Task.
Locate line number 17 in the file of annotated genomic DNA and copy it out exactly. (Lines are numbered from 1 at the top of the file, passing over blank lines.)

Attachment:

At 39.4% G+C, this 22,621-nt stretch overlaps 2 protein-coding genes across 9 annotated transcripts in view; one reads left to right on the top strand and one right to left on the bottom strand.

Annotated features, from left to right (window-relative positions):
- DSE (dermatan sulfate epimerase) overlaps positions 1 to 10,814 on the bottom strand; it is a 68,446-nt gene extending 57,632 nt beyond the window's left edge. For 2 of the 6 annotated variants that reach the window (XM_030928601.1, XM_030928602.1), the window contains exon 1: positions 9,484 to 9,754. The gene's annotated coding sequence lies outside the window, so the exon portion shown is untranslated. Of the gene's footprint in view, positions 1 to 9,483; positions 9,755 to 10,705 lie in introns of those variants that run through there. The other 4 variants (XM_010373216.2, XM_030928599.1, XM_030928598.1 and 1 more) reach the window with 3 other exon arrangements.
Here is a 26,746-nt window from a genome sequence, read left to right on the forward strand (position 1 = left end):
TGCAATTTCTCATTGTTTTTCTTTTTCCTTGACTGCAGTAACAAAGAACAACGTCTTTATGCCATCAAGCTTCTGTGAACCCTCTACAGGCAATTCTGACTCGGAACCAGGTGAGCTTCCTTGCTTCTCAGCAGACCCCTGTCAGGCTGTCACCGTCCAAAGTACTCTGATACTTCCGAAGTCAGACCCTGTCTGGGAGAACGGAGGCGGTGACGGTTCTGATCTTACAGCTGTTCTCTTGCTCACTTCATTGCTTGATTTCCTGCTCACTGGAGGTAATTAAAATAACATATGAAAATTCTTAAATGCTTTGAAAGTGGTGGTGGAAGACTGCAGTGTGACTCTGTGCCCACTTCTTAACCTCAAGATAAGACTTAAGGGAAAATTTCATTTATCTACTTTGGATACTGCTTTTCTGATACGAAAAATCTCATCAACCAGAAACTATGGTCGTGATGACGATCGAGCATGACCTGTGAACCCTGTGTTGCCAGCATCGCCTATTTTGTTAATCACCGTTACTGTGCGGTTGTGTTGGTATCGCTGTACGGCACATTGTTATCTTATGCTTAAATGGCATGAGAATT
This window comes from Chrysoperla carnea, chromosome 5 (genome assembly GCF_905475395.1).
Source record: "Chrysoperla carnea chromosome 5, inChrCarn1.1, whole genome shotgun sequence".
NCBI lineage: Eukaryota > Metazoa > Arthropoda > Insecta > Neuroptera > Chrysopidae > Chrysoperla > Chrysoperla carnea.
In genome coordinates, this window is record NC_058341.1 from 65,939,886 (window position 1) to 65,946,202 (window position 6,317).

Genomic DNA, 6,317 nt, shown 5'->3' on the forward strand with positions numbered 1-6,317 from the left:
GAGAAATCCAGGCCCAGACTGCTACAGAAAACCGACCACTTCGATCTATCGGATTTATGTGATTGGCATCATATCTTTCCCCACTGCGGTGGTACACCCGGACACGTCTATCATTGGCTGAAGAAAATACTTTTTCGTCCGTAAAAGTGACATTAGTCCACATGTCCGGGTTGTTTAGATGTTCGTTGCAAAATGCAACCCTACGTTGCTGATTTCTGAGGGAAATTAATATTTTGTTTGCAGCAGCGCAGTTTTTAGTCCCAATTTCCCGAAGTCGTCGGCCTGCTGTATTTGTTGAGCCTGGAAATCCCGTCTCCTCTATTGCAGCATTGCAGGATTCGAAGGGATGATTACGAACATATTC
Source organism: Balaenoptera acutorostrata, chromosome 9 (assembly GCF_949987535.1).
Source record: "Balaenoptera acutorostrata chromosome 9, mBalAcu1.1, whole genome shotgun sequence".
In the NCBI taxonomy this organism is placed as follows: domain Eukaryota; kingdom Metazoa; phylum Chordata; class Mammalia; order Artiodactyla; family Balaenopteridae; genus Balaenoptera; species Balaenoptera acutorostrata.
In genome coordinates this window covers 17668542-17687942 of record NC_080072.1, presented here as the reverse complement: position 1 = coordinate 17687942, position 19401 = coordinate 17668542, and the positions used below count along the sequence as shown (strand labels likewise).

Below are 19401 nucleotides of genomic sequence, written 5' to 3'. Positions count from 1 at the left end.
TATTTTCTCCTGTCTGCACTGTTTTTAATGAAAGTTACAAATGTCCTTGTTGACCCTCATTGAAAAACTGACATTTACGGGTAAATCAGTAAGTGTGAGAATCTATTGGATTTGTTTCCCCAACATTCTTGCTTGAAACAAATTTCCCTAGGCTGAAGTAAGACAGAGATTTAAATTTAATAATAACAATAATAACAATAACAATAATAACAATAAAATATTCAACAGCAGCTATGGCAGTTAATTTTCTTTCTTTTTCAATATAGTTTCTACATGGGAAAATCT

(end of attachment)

TATTTTCTCCTGTCTGCACTGTTTTTAATGAAAGTTACAAATGTCCTTGTTGACCCTCATTGAAAAACTGACATTTACGGGTAAATCAGTAAGTGTGAGAATCTATTGGATTTGTTTCCCCAACATTCTTGCTTGAAACAAATTTCCCTAGGCTGAAGTAAGACAGAGATTTAAATTTAATAATAACAATAATAACAATAACAATAATAACAATAAAATATTCAACAGCAGCTATGGCAGTTAATTTTCTTTCTTTTTCAATATAGTTTCTACATGGGAAAATCT